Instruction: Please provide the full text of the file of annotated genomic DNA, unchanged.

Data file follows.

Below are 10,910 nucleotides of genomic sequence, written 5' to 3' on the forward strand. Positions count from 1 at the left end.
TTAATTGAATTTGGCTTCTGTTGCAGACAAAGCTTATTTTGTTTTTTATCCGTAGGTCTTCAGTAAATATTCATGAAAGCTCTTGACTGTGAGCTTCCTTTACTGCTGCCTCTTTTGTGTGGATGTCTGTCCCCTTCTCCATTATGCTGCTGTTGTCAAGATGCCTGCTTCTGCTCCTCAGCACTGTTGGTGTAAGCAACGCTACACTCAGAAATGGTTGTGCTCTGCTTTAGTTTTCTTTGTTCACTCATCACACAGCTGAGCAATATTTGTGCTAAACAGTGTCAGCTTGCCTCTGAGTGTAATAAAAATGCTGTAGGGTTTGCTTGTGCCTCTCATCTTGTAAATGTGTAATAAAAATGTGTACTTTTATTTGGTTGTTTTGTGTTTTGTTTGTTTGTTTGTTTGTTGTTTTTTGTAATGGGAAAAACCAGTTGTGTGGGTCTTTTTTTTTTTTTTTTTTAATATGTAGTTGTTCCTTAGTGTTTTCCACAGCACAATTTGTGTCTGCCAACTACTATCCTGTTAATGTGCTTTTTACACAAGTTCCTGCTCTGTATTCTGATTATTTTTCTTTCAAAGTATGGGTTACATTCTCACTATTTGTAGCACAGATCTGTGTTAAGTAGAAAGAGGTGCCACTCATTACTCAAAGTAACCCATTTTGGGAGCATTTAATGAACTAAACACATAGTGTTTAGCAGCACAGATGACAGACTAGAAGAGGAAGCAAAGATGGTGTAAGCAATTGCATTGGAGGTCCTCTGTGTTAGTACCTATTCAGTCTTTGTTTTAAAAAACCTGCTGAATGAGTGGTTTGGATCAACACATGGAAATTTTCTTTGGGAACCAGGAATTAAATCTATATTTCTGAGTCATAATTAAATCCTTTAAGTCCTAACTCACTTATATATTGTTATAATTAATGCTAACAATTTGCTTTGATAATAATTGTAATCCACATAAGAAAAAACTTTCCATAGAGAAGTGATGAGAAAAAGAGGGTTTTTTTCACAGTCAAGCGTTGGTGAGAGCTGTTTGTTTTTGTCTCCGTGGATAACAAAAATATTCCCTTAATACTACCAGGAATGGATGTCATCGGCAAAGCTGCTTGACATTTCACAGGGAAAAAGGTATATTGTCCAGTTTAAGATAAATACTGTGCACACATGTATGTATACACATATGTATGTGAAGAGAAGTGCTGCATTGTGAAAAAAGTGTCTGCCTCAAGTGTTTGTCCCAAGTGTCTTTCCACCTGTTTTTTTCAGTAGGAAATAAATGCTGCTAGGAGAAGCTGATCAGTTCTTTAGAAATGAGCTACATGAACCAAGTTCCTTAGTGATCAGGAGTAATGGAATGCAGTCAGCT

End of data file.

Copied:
Below are 10,910 nucleotides of genomic sequence, written 5' to 3' on the forward strand. Positions count from 1 at the left end.
TTAATTGAATTTGGCTTCTGTTGCAGACAAAGCTTATTTTGTTTTTTATCCGTAGGTCTTCAGTAAATATTCATGAAAGCTCTTGACTGTGAGCTTCCTTTACTGCTGCCTCTTTTGTGTGGATGTCTGTCCCCTTCTCCATTATGCTGCTGTTGTCAAGATGCCTGCTTCTGCTCCTCAGCACTGTTGGTGTAAGCAACGCTACACTCAGAAATGGTTGTGCTCTGCTTTAGTTTTCTTTGTTCACTCATCACACAGCTGAGCAATATTTGTGCTAAACAGTGTCAGCTTGCCTCTGAGTGTAATAAAAATGCTGTAGGGTTTGCTTGTGCCTCTCATCTTGTAAATGTGTAATAAAAATGTGTACTTTTATTTGGTTGTTTTGTGTTTTGTTTGTTTGTTTGTTTGTTGTTTTTTGTAATGGGAAAAACCAGTTGTGTGGGTCTTTTTTTTTTTTTTTTTTAATATGTAGTTGTTCCTTAGTGTTTTCCACAGCACAATTTGTGTCTGCCAACTACTATCCTGTTAATGTGCTTTTTACACAAGTTCCTGCTCTGTATTCTGATTATTTTTCTTTCAAAGTATGGGTTACATTCTCACTATTTGTAGCACAGATCTGTGTTAAGTAGAAAGAGGTGCCACTCATTACTCAAAGTAACCCATTTTGGGAGCATTTAATGAACTAAACACATAGTGTTTAGCAGCACAGATGACAGACTAGAAGAGGAAGCAAAGATGGTGTAAGCAATTGCATTGGAGGTCCTCTGTGTTAGTACCTATTCAGTCTTTGTTTTAAAAAACCTGCTGAATGAGTGGTTTGGATCAACACATGGAAATTTTCTTTGGGAACCAGGAATTAAATCTATATTTCTGAGTCATAATTAAATCCTTTAAGTCCTAACTCACTTATATATTGTTATAATTAATGCTAACAATTTGCTTTGATAATAATTGTAATCCACATAAGAAAAAACTTTCCATAGAGAAGTGATGAGAAAAAGAGGGTTTTTTTCACAGTCAAGCGTTGGTGAGAGCTGTTTGTTTTTGTCTCCGTGGATAACAAAAATATTCCCTTAATACTACCAGGAATGGATGTCATCGGCAAAGCTGCTTGACATTTCACAGGGAAAAAGGTATATTGTCCAGTTTAAGATAAATACTGTGCACACATGTATGTATACACATATGTATGTGAAGAGAAGTGCTGCATTGTGAAAAAAGTGTCTGCCTCAAGTGTTTGTCCCAAGTGTCTTTCCACCTGTTTTTTTCAGTAGGAAATAAATGCTGCTAGGAGAAGCTGATCAGTTCTTTAGAAATGAGCTACATGAACCAAGTTCCTTAGTGATCAGGAGTAATGGAATGCAGTCAGCT